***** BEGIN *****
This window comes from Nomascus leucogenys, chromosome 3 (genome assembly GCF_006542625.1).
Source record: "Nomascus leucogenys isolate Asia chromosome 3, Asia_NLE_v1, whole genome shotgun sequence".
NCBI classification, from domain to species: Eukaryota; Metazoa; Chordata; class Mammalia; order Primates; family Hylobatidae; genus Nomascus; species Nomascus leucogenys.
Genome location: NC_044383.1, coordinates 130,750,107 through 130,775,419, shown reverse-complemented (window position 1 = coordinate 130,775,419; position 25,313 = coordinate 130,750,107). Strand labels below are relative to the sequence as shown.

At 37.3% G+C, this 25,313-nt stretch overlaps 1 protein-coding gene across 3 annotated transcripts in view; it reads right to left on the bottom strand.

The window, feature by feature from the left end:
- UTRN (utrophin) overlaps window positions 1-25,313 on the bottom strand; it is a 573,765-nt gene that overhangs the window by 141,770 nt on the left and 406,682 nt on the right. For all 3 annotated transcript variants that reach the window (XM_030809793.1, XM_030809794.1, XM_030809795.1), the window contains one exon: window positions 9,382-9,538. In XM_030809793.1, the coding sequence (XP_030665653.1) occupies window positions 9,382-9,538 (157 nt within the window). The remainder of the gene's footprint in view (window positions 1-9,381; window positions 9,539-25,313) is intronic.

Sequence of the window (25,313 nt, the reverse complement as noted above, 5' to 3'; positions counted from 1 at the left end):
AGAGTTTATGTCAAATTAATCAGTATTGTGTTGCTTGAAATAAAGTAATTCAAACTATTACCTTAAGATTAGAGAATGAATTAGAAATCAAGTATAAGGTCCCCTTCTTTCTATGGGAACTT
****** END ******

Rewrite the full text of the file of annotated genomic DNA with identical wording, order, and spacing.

This window comes from Nomascus leucogenys, chromosome 3 (genome assembly GCF_006542625.1).
Source record: "Nomascus leucogenys isolate Asia chromosome 3, Asia_NLE_v1, whole genome shotgun sequence".
NCBI classification, from domain to species: Eukaryota; Metazoa; Chordata; class Mammalia; order Primates; family Hylobatidae; genus Nomascus; species Nomascus leucogenys.
Genome location: NC_044383.1, coordinates 130,750,107 through 130,775,419, shown reverse-complemented (window position 1 = coordinate 130,775,419; position 25,313 = coordinate 130,750,107). Strand labels below are relative to the sequence as shown.

At 37.3% G+C, this 25,313-nt stretch overlaps 1 protein-coding gene across 3 annotated transcripts in view; it reads right to left on the bottom strand.

The window, feature by feature from the left end:
- UTRN (utrophin) overlaps window positions 1-25,313 on the bottom strand; it is a 573,765-nt gene that overhangs the window by 141,770 nt on the left and 406,682 nt on the right. For all 3 annotated transcript variants that reach the window (XM_030809793.1, XM_030809794.1, XM_030809795.1), the window contains one exon: window positions 9,382-9,538. In XM_030809793.1, the coding sequence (XP_030665653.1) occupies window positions 9,382-9,538 (157 nt within the window). The remainder of the gene's footprint in view (window positions 1-9,381; window positions 9,539-25,313) is intronic.

Sequence of the window (25,313 nt, the reverse complement as noted above, 5' to 3'; positions counted from 1 at the left end):
AGAGTTTATGTCAAATTAATCAGTATTGTGTTGCTTGAAATAAAGTAATTCAAACTATTACCTTAAGATTAGAGAATGAATTAGAAATCAAGTATAAGGTCCCCTTCTTTCTATGGGAACTT